Castel Savoie (French: Château Savoie) is a 19th-century eclectic-style villa located in Gressoney-Saint-Jean, Aosta Valley.
Queen Margherita desired to have a home built for herself on the slope of the valley below Colle Ranzola, where there is a wide view of the valley and the peaks of Monte Rosa, after spending several vacations at Villa Margherita, the home of Baron Beck Peccoz, since 1889. Queen Margherita managed to obtain permission to construct her vacation home at an elevation of 1,440 m despite some opposition from Umberto I, who preferred to stay in the Castle of Sarre for extended hunting expeditions. Emilio Stramucci, who had previously worked on the renovation of the Royal Palace and other Savoy residences, had designed the residence.
King Umberto I was assassinated in Monza in 1900 by the anarchist Gaetano Bresci, before construction was finished in 1904. Although the foundation stone was laid in the summer of 1899, the monarch never stayed at the castle because of his assassination.
Up until 1925, Queen Margherita, who had recently lost her husband and was reduced to serving as only the queen mother, spent extended periods of time there entertaining notable figures from the literary community, including the poet Giosuè Carducci and her devoted nephew, the young Prince of Piedmont Umberto II.
The castle was abandoned for a while following Queen Margherita’s passing in Bordighera in 1926, while she was spending the winter in Villa Margherita. It was then sold to Milanese businessman Ettore Moretti in 1936, who preserved it virtually entirely. In 1981, his heirs sold the castle to the Valle d’Aosta Autonomous Province.
Despite being referred to as a “castle,” the structure is actually a sizable, three-story residence with five neo-Gothic towers that are decorated in an eclectic manner. The sovereign, who frequently directly contributed to the progress of the work, made the mixing of styles a clear request.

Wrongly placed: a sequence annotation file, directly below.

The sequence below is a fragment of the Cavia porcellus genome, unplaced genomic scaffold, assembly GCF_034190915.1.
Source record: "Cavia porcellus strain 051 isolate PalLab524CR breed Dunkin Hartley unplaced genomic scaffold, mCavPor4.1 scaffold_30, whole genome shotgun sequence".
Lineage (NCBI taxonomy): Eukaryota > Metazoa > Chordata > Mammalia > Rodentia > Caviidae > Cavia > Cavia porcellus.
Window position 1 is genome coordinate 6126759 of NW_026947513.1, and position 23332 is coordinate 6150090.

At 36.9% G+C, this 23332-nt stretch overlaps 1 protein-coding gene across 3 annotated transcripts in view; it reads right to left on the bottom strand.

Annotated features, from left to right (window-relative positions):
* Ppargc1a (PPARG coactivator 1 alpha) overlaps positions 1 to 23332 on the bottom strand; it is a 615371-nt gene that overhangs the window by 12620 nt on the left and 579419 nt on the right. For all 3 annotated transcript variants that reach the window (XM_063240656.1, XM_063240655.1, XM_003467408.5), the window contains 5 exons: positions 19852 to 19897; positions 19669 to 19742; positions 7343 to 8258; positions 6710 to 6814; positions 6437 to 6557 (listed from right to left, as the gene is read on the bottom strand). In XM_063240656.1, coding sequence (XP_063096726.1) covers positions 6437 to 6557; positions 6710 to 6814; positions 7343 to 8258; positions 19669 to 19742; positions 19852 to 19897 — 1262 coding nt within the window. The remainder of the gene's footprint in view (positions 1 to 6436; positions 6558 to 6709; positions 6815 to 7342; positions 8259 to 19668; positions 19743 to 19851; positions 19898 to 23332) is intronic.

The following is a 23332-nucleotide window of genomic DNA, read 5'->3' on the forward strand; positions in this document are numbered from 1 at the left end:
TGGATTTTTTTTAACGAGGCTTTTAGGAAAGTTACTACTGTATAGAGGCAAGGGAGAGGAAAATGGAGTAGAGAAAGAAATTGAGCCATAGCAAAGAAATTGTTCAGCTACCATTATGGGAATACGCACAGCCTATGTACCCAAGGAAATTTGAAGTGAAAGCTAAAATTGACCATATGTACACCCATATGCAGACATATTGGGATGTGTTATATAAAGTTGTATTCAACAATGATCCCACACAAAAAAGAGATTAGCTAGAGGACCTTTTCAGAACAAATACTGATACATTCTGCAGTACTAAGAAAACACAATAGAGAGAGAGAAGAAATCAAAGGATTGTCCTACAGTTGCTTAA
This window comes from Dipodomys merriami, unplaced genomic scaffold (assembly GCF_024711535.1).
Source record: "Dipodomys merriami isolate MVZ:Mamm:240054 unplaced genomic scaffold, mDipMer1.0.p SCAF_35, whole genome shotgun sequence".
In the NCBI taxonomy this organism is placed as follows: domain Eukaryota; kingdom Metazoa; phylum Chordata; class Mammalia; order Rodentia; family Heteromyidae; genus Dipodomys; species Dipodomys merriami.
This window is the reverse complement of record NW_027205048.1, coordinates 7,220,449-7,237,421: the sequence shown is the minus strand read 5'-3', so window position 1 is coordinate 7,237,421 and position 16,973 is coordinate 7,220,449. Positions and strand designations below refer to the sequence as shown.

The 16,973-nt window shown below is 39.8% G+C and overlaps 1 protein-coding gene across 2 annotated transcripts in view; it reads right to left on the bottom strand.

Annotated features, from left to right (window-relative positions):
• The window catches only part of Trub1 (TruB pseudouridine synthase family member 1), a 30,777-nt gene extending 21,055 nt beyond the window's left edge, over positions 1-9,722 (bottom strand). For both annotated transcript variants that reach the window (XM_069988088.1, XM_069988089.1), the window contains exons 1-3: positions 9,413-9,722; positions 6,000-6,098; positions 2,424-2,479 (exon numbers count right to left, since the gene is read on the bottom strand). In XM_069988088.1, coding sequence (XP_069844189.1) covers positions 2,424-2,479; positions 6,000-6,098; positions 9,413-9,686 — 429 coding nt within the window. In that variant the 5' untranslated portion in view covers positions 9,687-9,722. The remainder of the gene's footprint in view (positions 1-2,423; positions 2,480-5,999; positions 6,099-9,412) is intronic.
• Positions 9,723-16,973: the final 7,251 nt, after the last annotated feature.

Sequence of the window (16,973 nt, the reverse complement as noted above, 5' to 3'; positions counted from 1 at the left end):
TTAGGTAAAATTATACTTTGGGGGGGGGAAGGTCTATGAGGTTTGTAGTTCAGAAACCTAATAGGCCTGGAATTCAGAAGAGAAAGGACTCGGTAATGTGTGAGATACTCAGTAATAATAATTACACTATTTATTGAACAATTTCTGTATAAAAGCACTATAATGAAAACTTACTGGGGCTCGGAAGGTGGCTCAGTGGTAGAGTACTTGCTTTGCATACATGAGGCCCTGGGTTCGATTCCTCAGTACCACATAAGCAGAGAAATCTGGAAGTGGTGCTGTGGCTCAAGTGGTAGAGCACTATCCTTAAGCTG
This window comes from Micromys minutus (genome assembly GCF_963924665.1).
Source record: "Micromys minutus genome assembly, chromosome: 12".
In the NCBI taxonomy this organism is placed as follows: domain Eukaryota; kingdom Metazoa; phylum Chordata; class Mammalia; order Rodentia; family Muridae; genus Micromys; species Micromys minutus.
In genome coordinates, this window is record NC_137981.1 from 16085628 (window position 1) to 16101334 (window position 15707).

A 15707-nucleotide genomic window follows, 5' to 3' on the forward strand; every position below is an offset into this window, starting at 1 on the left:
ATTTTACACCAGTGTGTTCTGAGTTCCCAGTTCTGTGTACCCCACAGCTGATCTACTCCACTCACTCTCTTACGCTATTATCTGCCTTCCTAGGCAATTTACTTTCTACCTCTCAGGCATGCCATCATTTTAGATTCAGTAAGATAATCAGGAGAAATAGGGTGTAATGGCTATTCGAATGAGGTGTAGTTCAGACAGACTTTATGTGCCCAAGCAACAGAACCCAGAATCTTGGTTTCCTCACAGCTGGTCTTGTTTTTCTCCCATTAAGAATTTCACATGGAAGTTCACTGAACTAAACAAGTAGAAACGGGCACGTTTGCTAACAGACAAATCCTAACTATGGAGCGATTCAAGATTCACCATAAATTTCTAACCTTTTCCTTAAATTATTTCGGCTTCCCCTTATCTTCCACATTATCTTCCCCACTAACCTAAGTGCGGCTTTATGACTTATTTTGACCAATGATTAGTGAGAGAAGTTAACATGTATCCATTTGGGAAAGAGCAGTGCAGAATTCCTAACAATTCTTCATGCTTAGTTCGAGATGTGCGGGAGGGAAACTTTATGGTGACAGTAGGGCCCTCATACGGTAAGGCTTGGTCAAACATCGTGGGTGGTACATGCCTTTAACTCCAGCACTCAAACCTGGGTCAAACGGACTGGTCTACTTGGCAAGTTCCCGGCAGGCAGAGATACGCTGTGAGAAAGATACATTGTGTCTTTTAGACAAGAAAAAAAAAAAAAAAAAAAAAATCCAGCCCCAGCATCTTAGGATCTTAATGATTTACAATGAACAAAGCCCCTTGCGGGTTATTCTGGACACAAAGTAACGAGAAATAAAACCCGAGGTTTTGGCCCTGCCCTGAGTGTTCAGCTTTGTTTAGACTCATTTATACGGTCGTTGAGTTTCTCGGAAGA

Despite the building’s austerity and significant use of local rocks, its alternation of architectural modules, abundance of windows, mullioned windows, three-mullioned windows, and range of styles give it a somewhat uniform and harmonious aspect. The three-story building has a rectangular shape and five different-sized neo-Gothic towers, one of which is octagonal. The central tower, which is the tallest, has a covered terrace with a cusped roof and dormers that gives the Royal Carabiniers a view of the entire property. They are all crowned with distinctive spires.
The dining room, the game room with a pool table, a few couches, the spacious semicircular veranda, and the hall of honor with the fine oak staircase with a double semicircular ramp are all located on the ground floor. It is the creation of Turin carver Michele Dellera, along with the furniture, wall boiseries, and wooden coffered ceilings that are richly adorned with floral motifs and Savoy symbols that explicitly reference the sovereign’s very name. Carlo Cussetti, another supplier to the Royal House, created the wall paintings and the patterns for the linen and silk fabric upholstery.
The private residences of Queen Margherita, her son Victor Emmanuel III, her daughter-in-law Queen Elena, and her grandson Umberto II are located on the main level. Marquise Paola Pes di Villamarina was given a smaller room.
While the basement serves as a wine cellar, the second level still has a few guest rooms and access to the highest tower’s covered patio.
The absence of kitchens, which the queen herself planned to have built outside the building, approximately thirty meters away, in the building that has served as the ticket office and visitor restrooms since 1981, is one oddity that sets this apartment apart. An underground tunnel with a double Decauville track was used to connect the kitchens with the food delivery system. The courses traveled their short distance on specialized electric trolleys that were hermetically sealed to an internal elevator that brought the meals straight to the castle dining room.
Featured image: wikipedia
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